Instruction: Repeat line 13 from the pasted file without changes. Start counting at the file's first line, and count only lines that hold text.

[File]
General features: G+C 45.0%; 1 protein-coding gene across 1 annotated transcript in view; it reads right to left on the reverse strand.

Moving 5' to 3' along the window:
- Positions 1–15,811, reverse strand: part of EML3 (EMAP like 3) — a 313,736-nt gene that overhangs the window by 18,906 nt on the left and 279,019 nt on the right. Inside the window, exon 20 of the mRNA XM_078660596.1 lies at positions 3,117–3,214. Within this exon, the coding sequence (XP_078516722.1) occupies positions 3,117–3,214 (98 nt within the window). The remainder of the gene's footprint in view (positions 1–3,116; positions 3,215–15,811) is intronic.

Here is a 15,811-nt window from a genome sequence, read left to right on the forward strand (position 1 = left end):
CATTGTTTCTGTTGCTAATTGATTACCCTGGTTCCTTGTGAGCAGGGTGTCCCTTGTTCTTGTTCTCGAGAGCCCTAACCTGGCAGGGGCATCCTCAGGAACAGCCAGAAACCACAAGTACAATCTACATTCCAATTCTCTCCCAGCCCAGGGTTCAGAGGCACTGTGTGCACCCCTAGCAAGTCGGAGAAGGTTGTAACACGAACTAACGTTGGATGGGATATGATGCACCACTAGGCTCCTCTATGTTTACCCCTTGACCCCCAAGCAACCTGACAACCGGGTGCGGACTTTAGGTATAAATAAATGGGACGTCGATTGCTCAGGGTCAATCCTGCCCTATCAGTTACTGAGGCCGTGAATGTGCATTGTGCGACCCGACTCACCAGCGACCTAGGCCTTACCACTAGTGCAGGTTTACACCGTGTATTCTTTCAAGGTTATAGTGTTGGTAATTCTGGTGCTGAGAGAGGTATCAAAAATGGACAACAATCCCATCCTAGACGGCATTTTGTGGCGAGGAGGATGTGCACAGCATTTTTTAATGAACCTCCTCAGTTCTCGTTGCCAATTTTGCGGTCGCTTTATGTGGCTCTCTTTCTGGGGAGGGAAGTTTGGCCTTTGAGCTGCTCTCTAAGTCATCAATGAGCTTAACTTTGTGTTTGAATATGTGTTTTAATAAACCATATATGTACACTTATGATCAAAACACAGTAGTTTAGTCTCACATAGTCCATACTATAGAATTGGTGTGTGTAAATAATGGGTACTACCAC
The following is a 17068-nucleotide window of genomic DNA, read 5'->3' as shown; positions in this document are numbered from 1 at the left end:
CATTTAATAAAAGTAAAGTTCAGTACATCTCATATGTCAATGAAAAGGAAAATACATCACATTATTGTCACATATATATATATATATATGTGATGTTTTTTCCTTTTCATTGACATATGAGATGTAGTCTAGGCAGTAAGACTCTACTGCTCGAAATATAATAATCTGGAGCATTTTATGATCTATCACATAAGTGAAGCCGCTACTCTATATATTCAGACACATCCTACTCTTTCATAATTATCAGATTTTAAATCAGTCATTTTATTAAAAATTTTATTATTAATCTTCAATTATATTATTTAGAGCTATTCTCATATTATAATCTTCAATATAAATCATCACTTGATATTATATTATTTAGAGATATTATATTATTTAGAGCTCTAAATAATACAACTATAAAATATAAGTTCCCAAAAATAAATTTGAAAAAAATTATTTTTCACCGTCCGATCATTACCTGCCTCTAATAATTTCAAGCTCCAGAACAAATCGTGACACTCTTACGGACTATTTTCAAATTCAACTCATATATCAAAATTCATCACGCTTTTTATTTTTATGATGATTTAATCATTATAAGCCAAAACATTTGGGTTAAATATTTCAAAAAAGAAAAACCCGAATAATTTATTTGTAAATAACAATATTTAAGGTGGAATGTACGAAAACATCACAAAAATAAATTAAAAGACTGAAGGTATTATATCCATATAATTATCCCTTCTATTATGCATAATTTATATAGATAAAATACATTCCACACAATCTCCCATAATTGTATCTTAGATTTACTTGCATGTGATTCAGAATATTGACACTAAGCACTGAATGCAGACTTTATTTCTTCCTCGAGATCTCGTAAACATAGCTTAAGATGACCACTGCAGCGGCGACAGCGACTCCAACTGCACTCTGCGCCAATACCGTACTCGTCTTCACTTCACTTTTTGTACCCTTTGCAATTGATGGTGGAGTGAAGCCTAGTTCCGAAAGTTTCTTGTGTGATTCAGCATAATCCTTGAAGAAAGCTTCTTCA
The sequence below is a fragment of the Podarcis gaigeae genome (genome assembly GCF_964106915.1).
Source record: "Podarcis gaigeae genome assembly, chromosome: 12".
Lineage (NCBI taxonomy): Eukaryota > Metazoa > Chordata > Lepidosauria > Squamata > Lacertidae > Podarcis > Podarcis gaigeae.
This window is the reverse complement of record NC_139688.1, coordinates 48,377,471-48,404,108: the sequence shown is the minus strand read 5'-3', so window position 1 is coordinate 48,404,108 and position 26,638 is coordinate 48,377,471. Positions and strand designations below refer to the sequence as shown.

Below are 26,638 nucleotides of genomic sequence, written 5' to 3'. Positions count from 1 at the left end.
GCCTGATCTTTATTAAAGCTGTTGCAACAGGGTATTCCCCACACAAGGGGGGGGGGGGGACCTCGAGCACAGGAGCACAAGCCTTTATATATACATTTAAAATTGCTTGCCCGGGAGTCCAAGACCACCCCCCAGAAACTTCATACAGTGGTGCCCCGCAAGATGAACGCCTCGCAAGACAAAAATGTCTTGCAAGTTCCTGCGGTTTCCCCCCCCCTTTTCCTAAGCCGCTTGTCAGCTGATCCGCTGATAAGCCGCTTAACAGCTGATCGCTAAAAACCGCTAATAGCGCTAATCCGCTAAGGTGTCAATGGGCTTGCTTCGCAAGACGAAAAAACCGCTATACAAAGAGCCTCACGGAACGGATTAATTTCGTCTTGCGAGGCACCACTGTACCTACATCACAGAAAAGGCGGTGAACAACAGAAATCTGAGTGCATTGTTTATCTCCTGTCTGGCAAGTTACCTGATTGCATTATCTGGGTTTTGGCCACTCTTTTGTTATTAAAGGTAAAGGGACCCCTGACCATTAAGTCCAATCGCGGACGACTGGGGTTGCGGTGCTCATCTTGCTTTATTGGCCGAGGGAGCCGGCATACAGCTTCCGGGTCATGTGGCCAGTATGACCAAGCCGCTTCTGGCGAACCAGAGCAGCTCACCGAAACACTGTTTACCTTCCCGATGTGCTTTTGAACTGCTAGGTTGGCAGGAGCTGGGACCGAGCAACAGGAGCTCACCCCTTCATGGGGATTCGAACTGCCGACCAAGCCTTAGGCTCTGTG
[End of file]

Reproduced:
GCCTGATCTTTATTAAAGCTGTTGCAACAGGGTATTCCCCACACAAGGGGGGGGGGGGGACCTCGAGCACAGGAGCACAAGCCTTTATATATACATTTAAAATTGCTTGCCCGGGAGTCCAAGACCACCCCCCAGAAACTTCATACAGTGGTGCCCCGCAAGATGAACGCCTCGCAAGACAAAAATGTCTTGCAAGTTCCTGCGGTTTCCCCCCCCCTTTTCCTAAGCCGCTTGTCAGCTGATCCGCTGATAAGCCGCTTAACAGCTGATCGCTAAAAACCGCTAATAGCGCTAATCCGCTAAGGTGTCAATGGGCTTGCTTCGCAAGACGAAAAAACCGCTATACAAAGAGCCTCACGGAACGGATTAATTTCGTCTTGCGAGGCACCACTGTACCTACATCACAGAAAAGGCGGTGAACAACAGAAATCTGAGTGCATTGTTTATCTCCTGTCTGGCAAGTTACCTGATTGCATTATCTGGGTTTTGGCCACTCTTTTGTTATTAAAGGTAAAGGGACCCCTGACCATTAAGTCCAATCGCGGACGACTGGGGTTGCGGTGCTCATCTTGCTTTATTGGCCGAGGGAGCCGGCATACAGCTTCCGGGTCATGTGGCCAGTATGACCAAGCCGCTTCTGGCGAACCAGAGCAGCTCACCGAAACACTGTTTACCTTCCCGATGTGCTTTTGAACTGCTAGGTTGGCAGGAGCTGGGACCGAGCAACAGGAGCTCACCCCTTCATGGGGATTCGAACTGCCGACCAAGCCTTAGGCTCTGTG